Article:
NASA’s Lucy spacecraft has flown past its first asteroid, and found a second one at the same time. Lucy flew past the small asteroid Dinkinesh on 1 November, and the images it has sent back to Earth have revealed that Dinkinesh has an even smaller space rock orbiting it – the smallest main belt asteroid ever observed up close.
This finding wasn’t entirely a surprise. As Lucy approached Dinkinesh over the past few weeks, the asteroid’s brightness seemed to oscillate over time, which is often an indication of the presence of some sort of satellite. Dinkinesh is only about 790 metres across, though, so it was impossible to spot its satellite from Earth and even the spacecraft was still too far away until 1 November to tell for sure.
During the 1 November flyby, Lucy flew just 430 kilometres away from Dinkinesh at a speed of about 16,000 kilometres per hour, snapping pictures as it went by. The pictures revealed a second small asteroid in a binary with Dinkinesh, this one only about 220 metres across.
“We knew this was going to be the smallest main belt asteroid ever seen up close,” said Keith Noll at NASA’s Goddard Space Flight Center in Maryland in a statement. “The fact that it is two makes it even more exciting. In some ways these asteroids look similar to the near-Earth asteroid binary Didymos and Dimorphos that [NASA’s Double Asteroid Redirection Test mission] saw, but there are some really interesting differences that we will be investigating.”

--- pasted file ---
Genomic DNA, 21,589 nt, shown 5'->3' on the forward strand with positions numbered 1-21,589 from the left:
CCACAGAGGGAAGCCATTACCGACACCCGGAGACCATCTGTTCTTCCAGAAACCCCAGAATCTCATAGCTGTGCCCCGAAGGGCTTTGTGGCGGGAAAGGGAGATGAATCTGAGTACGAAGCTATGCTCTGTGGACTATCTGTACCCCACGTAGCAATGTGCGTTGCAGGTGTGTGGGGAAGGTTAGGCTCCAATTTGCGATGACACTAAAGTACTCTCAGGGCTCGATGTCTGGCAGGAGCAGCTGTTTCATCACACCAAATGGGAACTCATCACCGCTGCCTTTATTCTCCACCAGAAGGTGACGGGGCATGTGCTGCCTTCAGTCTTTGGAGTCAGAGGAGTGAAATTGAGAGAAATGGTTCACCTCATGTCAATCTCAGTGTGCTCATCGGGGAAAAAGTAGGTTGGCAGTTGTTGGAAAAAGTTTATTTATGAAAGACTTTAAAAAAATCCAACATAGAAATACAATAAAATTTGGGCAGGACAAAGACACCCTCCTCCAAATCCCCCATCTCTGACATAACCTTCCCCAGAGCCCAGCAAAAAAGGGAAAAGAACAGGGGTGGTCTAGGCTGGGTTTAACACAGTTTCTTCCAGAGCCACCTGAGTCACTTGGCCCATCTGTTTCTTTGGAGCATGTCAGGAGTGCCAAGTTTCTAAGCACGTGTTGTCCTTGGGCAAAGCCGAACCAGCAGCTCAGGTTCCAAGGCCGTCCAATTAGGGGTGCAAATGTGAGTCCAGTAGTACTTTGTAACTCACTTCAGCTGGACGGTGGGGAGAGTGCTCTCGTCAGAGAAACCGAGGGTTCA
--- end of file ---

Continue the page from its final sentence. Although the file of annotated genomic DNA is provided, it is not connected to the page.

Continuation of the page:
The main goal of the flyby was to test Lucy’s scientific instruments, in particular the system that keeps it pointed at its target as it hurtles by, and the fact that these first images show anything at all demonstrates that the tracking system is working properly. The rest of the data from the encounter will be sent back to Earth over the next week or so for the mission’s scientists and engineers to dig into more thoroughly.
Now that Lucy is past Dinkinesh and its partner asteroid, its next target is the asteroid 52246 Donaldjohanson, which it will visit in 2025 before speeding onwards to Jupiter’s Trojan asteroids. The Trojans travel just ahead of and behind Jupiter as it orbits the sun, and they are probably crumbs left over from the formation of the solar system, so they could hold valuable insights as to how the planets formed and evolved over time. Lucy will reach the Trojans in 2027.